Peabody continues, saying he believes the Corps has done all it could to assist and support the rulemaking, but that their most important concerns regarding the defensibility and implementation of the draft final rule went unaddressed.

Peabody writes, "I have reviewed all of the attached documents and have concluded that unless the draft final rule is changed to adopt the Corps' proposed 'fixes,' or some reasonably close variant of them, under the National Environmental Policy Act, the Corps would need to prepare an Environmental Impact Statement to address the significant adverse effects on the human environment that would result from the adoption of the rule in its current form."

The accompanying documents include a memo to Peabody, prepared by Chief Counsel, U.S. Army Corps of Engineers, signed by Lance D. Wood, Assistant Chief Counsel, Environmental Law and Regulatory Programs, responding to Peabody's request for legal analysis of the final rule.

The summary of the analysis says, "The draft final rule regarding the definition of WOTUS contains several serious flaws. If the rule is promulgated as final without correcting those flaws, it will be legally vulnerable, difficult to defend in court, difficult for the Corps to explain or justify and challenging for the Corps to implement."

It further points out that they have provided numerous edits or "fixes" to rule language to correct errors, but the fixes have not been adopted.

"The fundamental problem reflected in every one of the flaws described below is that the proposed rule that was published April 21, 2014, is based on sound principles of science and law, but many provisions of the draft final rule have abandoned those principles and introduced indefensible provisions into the rule."

In a memo regarding the Economic Analysis and Technical Support Document Concerning the Draft Final Rule on Definition of "Waters of the United States" Peabody summarizes, saying. "…our technical review of both documents [Economic Analysis and Technical Support Document] indicate that the Corps data, provided to the EPA has been selectively applied out of context, and mixes terminology and disparate data sets. In the Corps judgment, the documents contain numerous inappropriate assumptions with no connection to the data provided, misapplied data, analytical deficiencies, and logical inconsistencies."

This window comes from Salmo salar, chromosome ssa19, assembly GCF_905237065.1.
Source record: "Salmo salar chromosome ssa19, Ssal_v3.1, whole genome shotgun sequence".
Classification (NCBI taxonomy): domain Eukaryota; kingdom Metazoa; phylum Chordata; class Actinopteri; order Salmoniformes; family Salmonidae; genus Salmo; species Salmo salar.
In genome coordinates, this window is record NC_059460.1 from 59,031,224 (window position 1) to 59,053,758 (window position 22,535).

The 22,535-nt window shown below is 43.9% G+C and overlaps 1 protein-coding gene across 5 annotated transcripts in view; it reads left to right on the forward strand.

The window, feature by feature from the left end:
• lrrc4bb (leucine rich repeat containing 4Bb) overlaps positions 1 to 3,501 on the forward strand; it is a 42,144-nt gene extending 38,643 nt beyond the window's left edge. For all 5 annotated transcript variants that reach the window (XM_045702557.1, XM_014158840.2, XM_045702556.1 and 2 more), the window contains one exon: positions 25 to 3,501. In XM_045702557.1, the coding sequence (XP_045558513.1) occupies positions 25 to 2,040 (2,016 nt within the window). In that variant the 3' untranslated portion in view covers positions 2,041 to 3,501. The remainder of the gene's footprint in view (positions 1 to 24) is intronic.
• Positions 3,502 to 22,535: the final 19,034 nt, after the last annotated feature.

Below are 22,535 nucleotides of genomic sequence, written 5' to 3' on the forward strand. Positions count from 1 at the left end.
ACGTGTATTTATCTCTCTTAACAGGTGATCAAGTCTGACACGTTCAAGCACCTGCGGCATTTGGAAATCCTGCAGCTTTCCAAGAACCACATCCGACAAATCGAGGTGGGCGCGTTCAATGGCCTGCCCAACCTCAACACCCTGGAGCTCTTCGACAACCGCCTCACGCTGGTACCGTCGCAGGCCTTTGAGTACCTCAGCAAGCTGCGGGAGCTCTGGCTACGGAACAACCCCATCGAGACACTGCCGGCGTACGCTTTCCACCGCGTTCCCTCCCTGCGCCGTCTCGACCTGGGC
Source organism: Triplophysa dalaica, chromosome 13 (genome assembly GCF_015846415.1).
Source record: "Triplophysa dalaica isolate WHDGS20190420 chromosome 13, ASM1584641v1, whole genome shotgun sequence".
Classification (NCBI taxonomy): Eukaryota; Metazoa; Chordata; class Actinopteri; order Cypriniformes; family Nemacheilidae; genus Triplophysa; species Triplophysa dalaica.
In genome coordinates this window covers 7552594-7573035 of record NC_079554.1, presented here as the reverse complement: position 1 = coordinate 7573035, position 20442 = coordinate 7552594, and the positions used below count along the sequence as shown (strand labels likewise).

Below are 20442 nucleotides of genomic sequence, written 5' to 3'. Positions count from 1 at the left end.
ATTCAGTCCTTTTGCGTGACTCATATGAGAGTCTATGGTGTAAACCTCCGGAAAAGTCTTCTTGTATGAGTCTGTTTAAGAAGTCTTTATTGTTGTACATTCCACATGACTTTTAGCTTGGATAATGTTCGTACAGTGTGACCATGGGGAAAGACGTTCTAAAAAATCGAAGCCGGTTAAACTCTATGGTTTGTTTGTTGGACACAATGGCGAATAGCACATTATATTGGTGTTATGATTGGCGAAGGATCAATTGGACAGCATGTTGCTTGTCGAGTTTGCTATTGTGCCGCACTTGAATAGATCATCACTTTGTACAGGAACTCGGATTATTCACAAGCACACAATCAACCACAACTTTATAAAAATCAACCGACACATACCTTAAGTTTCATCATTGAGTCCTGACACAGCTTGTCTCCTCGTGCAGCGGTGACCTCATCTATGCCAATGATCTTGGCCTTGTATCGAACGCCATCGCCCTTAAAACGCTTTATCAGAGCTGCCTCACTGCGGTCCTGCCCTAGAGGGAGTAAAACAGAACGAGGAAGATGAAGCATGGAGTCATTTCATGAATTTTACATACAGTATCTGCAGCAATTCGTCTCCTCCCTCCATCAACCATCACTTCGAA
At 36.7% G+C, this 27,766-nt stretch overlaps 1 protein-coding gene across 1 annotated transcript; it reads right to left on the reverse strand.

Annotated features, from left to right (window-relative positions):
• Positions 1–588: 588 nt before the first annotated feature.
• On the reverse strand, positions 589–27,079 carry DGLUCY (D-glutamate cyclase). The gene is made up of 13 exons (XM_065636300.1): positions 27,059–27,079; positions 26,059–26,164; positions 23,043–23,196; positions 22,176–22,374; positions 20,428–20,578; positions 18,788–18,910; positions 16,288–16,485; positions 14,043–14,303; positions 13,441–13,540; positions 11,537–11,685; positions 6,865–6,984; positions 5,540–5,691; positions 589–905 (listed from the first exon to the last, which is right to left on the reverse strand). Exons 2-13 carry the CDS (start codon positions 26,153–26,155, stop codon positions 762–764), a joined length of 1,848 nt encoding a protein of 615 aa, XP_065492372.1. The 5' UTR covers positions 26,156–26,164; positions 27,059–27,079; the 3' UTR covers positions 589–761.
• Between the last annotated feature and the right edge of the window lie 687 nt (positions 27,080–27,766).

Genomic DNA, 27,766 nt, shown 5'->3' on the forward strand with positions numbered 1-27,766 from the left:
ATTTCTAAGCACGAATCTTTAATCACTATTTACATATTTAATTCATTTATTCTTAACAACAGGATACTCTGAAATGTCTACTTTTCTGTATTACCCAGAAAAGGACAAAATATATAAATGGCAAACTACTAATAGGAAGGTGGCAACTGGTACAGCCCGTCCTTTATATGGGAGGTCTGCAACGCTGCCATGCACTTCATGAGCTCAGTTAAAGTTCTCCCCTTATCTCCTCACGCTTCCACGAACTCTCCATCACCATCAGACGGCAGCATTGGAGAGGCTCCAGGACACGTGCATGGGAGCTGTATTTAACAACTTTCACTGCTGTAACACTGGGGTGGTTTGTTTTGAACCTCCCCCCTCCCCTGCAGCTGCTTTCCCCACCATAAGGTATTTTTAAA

Peabody further requests that the Corps be completely disassociated from those two documents, which are the foundation of the WOTUS rule.

"…the Corps had no role in selecting or analyzing the data that EPA used in drafting either document. As a result, the documents can only be characterized as having been developed by the EPA, and should not identify the Corps as an author, co-author or substantive contributor." He also asked that the Corps not be included in any reference to "agencies" and that the Corps of Engineers logo be removed from those two documents. "To either imply or portray USACE as a co-author or contributor to these documents, other than as the provider of raw, unanalyzed data, is simply untrue."

According to the most recent documents published online, Peabody's request to remove any mention of the Corps from the technical documents and economic analysis was not heeded, and none of the suggested changes were made to the final rule.

At the end of July, Gina McCarthy, EPA administrator, and Jo-Ellen Darcy, U.S. Assistant Secretary of the Army sent a joint memo including both of their signatures and the logos of both agencies, announcing the implementation of the new rule to regional administrators and engineers.

Ag groups and many other agencies have been arguing that the rule doesn't adhere to scientific principles or clarify the necessary points since it was first published more than a year ago. The Corps' claim that in some cases the EPA is arbitrarily expanding their jurisdiction without a legal foundation has also been heard before.